First Interstate Bancorp Chairman Joseph J. Pinola, who aggressively built the nation's largest interstate banking network but bid unsuccessfully for rival BankAmerica, announced Wednesday that he will retire June 1.
Pinola, who turns 65 on May 13, will be succeeded as chairman and chief executive by Edward M. Carson, 60. Both moves were expected. Carson, currently president of the Los Angeles-based banking company and former head of its Arizona operation, is expected to cut costs and monitor daily operations more closely than Pinola.
Coincidentally, First Interstate's announcement came one day after its chief Los Angeles banking rival, Security Pacific Corp., disclosed that Richard J. Flamson III will step down as chief executive to be succeeded by Robert H. Smith.
First Interstate's move comes at a critical point for the nation's 10th-largest banking firm. It follows two years of turmoil that included big losses stemming from soft real estate values in Arizona and an ill-fated 1988 acquisition of a Texas bank. It also has been hurt by a plunging stock price that has made it vulnerable to takeover bids, and a spectacular May, 1988, fire that destroyed four floors of its downtown headquarters building.
First Interstate's strategy of operating banks in 14 states, and franchising banks in still others, is being increasingly questioned. The company sometimes is viewed like an engine that is chronically out of tune. Losses in Texas and Arizona units are offsetting strong profits in California, Washington, Oregon and Nevada.
Next week, First Interstate is expected to announce a quarterly loss that some securities analysts have projected may exceed $200 million, stemming from $400 million being set aside for real estate problems in Texas.
Those losses stem from the untimely acquisition for $161 million of Allied Bancshares in Texas, a move both Pinola and Carson acknowledged as a mistake in separate interviews Wednesday. First Interstate bought the ailing bank with no federal assistance. Rivals such as NCNB in North Carolina and Banc One in Ohio later were given assistance to buy similarly troubled banks.
"I'm sorry I made one giant mistake, but I added a lot of territory to the bank. I feel good about every aspect except Texas," Pinola said.
In choosing Carson, First Interstate's directors stuck to the bank's traditional, conservative method of succession. In recent months, there had been rumors that directors might be considering an outsider or might leapfrog the younger William E. B. Siart into the job. Siart, 43, who heads First Interstate's California operation, was named to replace Carson as president, putting him first in line to succeed Carson as chief executive.
But Pinola said the order of transition has been clear for a long time. He compared the method of succession to something like a baseball farm system, where executives serve at other banks in the company before returning to headquarters. Carson headed First Interstate's Arizona operations before it was hit by problems, and has served in most other areas of the bank.
San Francisco-based bank analyst Donald K. Crowley of Keefe, Bruyette & Woods called Carson a "journeyman banker" whose record in Arizona was admirable.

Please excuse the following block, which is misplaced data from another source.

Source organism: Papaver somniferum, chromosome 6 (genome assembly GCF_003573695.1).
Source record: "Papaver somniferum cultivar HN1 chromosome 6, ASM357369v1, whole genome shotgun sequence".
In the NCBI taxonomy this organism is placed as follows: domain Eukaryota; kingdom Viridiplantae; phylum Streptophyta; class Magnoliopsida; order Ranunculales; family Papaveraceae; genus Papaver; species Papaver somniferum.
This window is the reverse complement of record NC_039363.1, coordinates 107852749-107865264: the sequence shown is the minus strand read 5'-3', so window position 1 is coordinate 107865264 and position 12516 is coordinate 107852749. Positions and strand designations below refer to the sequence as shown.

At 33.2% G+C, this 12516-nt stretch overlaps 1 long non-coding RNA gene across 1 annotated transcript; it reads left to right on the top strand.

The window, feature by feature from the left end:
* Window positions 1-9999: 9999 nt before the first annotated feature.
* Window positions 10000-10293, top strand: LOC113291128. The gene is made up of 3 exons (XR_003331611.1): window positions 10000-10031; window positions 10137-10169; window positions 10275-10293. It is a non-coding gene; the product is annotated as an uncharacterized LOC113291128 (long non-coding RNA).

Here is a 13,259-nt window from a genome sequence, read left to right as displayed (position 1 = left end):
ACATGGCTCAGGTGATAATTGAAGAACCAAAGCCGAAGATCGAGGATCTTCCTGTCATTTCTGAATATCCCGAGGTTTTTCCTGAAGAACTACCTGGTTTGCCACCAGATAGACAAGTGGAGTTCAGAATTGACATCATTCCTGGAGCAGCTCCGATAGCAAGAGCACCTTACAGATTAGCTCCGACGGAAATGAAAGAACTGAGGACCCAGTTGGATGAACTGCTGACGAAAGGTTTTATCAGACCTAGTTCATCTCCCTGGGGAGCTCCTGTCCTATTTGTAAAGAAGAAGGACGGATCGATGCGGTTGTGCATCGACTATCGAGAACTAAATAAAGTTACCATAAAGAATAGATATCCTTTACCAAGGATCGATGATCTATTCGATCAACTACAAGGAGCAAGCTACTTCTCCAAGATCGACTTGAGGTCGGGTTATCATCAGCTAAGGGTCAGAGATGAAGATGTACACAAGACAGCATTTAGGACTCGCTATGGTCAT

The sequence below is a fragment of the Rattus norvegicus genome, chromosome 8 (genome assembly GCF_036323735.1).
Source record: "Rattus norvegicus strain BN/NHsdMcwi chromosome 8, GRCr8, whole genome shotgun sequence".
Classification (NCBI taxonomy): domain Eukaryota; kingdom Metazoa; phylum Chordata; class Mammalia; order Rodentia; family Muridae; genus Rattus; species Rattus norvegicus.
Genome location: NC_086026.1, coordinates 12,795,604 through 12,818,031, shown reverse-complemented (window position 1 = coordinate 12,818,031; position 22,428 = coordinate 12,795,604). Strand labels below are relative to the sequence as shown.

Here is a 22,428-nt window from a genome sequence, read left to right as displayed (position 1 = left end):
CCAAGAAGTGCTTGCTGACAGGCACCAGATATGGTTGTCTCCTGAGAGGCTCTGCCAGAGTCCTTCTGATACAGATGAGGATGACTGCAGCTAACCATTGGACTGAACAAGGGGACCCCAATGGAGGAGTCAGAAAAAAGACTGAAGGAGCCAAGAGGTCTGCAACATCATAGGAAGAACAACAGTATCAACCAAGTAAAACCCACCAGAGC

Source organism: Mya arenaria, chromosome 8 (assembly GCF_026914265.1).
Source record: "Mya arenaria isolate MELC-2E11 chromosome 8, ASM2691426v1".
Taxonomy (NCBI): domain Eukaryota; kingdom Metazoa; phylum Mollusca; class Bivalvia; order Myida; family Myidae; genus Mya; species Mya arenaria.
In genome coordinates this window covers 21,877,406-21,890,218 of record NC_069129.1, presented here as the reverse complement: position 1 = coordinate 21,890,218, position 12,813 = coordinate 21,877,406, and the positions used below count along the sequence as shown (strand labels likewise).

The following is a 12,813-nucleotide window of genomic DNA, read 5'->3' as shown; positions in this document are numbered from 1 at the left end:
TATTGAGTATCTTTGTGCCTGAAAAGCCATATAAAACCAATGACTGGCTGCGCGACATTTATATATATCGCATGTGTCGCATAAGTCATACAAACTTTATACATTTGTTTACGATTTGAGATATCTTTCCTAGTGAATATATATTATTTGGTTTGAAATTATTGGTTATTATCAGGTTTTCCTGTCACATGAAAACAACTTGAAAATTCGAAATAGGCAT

The 6-foot, 3-inch Carson became a banker by chance. The son of a truck driver from Peoria, Ariz., he studied marketing and advertising at Arizona State University in the early 1950s, playing basketball and serving as student body president. While in school there, he led a drive to raise money to build a student union building. One of the Phoenix executives he hit up for money ran the First National Bank of Arizona, the bank that evolved into First Interstate's operation there today. Carson impressed the executive, who hired him.
Carson said he supports interstate banking as a concept, and said he probably will be more involved in daily operations than Pinola. Carson also said he probably would not launch the kind of takeover bid like the one that Pinola launched three years ago for BankAmerica, although he was quick to add that he supported the bid at the time. BankAmerica, parent of Bank of America, successfully spurned the $3.9-billion bid.
Acquaintances describe Carson as methodical and more of an operations executive. Siart, in an interview, called Carson a "hands-on, take-care-of-the-machine-you've-got kind of guy" as opposed to Pinola, whom Siart called a visionary.
One sign of Carson's methodical approach is a vacation home in the Arizona mountains he has been building himself, doing much of the carpentry and other work. Carson said he has been working on the home off and on for 35 years.
Both Carson and Siart will move to deal directly with problems in Texas and Arizona. Siart disclosed that he will spend more time dealing with problems in Texas, while Carson will deal with problems in Arizona because he is more familiar with it.
One sensitive subject is First Interstate's vulnerability to a takeover, fanned by periodic comments from Wells Fargo Chairman Carl E. Reichardt that he would like to buy First Interstate if Pinola only wanted to sell.
Pinola's belief, according to people familiar with his thinking, is that shareholders could not get a good deal with the stock so low. He also is said to fear that any takeover would result in a blood bath where many employees are laid off.
In 1988, Carson earned cash compensation of $638,510, while Pinola earned $950,916.